It's also important to consider work permit issues. A hot work permit is typically necessary when installing any heat shrink products, whereas the installation of cold shrink tubing requires only a standard work permit. It can be difficult to obtain a hot work permit while a facility is running, so plan accordingly.
What's hot and what's not about each.
Silicone, used in cold shrink products, is inherently UV-resistant and therefore won't be affected by the sun. It also inherently repels water and has fairly good chemical resistance to most, but not all chemicals. Silicone, however, isn't very tough or abrasion-resistant. It's recommended for outdoor, above-ground applications because of its UV resistance and ability to repel water. Silicone materials perform very well in high and low temperatures. From a cold shrink installation standpoint, silicone materials shrink onto the cables the same at 230°C as they do at 60°C. Once installed, the materials will perform in much colder and hotter temperatures than the installation temperatures. Because of these properties, for example, silicone would be well-suited for medium-voltage terminations and outdoor applications.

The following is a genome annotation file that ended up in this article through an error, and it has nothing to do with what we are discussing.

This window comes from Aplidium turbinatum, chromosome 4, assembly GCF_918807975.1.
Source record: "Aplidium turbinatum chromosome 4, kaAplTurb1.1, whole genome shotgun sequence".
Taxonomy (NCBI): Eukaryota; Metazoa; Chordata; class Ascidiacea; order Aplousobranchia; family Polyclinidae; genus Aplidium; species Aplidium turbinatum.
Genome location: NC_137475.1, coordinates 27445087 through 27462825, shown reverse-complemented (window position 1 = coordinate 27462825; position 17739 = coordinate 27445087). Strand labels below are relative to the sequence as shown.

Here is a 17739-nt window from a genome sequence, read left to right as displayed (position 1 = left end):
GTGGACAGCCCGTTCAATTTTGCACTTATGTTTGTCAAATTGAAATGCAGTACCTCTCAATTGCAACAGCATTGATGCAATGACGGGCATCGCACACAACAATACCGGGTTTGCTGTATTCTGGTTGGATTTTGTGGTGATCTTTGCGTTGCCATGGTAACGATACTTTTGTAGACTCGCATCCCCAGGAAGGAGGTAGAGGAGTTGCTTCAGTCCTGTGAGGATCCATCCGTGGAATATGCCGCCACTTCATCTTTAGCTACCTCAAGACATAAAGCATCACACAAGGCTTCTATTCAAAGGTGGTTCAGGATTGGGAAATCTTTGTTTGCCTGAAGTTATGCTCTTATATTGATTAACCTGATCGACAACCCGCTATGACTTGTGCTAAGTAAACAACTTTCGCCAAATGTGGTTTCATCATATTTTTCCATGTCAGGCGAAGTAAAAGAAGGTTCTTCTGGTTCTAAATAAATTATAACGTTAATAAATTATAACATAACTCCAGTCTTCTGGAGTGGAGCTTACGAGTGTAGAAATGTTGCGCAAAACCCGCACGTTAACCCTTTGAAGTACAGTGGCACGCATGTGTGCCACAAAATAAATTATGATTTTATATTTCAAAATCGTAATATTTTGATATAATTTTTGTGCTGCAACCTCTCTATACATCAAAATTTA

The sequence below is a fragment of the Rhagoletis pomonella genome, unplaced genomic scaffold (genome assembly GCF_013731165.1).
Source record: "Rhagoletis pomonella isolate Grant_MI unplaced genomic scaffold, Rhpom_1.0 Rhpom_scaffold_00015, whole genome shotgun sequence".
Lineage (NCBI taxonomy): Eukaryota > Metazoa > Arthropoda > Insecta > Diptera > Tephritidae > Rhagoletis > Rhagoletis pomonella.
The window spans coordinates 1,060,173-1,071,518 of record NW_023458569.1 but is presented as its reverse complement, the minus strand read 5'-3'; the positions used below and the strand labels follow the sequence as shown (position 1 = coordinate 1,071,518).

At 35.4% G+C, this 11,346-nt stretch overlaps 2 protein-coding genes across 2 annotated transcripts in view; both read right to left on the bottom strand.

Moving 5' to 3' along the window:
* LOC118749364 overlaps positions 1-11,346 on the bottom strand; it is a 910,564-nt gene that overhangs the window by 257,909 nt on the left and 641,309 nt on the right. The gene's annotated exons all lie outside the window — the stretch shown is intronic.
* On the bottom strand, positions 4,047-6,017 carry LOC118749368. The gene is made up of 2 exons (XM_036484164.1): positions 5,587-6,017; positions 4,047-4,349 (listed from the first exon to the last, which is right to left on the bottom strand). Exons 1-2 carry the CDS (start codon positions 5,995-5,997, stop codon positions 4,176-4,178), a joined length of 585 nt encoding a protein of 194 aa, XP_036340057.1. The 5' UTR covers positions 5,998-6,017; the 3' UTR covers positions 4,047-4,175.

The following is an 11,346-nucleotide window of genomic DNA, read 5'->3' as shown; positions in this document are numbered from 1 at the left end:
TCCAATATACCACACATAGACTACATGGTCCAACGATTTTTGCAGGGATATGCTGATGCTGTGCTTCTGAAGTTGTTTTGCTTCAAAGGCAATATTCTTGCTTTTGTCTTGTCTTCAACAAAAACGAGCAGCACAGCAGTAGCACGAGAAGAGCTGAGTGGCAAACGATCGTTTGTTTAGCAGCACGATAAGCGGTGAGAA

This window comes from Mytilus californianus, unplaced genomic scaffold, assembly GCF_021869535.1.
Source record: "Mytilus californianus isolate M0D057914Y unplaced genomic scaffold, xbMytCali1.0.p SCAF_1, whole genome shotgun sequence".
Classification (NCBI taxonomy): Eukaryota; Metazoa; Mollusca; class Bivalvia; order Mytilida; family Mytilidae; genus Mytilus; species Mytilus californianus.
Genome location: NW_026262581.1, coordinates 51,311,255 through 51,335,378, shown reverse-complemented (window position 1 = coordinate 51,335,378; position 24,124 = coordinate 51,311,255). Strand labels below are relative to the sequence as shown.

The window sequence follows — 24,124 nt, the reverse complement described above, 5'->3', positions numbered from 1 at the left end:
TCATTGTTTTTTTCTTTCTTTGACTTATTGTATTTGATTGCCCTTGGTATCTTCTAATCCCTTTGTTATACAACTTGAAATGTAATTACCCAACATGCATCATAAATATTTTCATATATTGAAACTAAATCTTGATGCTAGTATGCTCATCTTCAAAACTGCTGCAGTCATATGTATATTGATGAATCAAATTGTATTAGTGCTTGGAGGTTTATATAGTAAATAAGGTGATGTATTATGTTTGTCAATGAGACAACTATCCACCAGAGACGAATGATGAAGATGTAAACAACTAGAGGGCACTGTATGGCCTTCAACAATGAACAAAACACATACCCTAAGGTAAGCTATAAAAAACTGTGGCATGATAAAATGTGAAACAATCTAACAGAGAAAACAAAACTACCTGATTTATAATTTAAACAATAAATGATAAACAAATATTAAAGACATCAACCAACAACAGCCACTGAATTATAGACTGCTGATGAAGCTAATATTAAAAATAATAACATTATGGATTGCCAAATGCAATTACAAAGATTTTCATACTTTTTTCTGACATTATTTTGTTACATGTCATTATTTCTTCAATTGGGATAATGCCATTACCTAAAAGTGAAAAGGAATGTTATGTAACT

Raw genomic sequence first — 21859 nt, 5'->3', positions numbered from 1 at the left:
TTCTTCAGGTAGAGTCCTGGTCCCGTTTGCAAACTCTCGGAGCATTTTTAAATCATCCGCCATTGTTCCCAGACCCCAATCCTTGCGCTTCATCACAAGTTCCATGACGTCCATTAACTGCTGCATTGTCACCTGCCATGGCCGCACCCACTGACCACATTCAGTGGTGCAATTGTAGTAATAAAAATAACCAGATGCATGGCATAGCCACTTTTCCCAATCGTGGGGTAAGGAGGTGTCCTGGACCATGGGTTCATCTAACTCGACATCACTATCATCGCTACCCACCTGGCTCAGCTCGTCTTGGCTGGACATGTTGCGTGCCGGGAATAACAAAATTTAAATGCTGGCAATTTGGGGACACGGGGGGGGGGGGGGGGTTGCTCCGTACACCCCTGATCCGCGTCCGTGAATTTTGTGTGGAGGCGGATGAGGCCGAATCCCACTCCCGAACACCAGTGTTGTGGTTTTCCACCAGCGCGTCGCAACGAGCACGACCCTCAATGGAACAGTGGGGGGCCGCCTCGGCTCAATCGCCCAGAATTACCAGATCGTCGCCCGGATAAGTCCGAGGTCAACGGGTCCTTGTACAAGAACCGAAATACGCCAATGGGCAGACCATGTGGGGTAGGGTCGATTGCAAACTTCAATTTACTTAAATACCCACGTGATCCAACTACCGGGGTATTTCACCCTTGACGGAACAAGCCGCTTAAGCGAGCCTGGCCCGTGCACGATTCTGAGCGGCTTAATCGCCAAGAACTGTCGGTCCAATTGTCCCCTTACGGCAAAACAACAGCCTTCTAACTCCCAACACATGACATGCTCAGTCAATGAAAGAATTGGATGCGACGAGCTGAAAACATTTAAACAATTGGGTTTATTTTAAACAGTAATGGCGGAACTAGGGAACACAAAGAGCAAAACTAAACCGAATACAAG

EPDM rubber, also used in cold shrink tubing, is tough and abrasion resistant and has fairly good chemical resistance to most, but not all chemicals. It has been used in direct burial applications for more than 25 years. It requires additives to make it more UV-resistant and more suitable to repel water for above-ground applications, but works well underground. EPDM materials aren't recommended for applications that will bring them in close contact with hydrocarbons because they tend to swell and lose some of their physical properties in such situations. EPDM is a good choice for direct burial applications, especially manhole installations.
The temperature of the environment in which the tubing will be used should also be a consideration. Contrary to its name, cold shrink insulation made of EPDM shrinks very slowly below 32°F. However, it will still contract to the size it's meant to be. You can speed up the shrinking process by squeezing it or warming it up.
In addition to being tough and abrasion-resistant, EVA, used in heat shrink tubing, resists most chemicals. Heat shrink has been used in direct burial applications for more than 20 years. It requires additives to make it more UV-resistant and able to repel water for above-ground applications, but works well underground. It's well-suited for rejacketing in direct burial applications.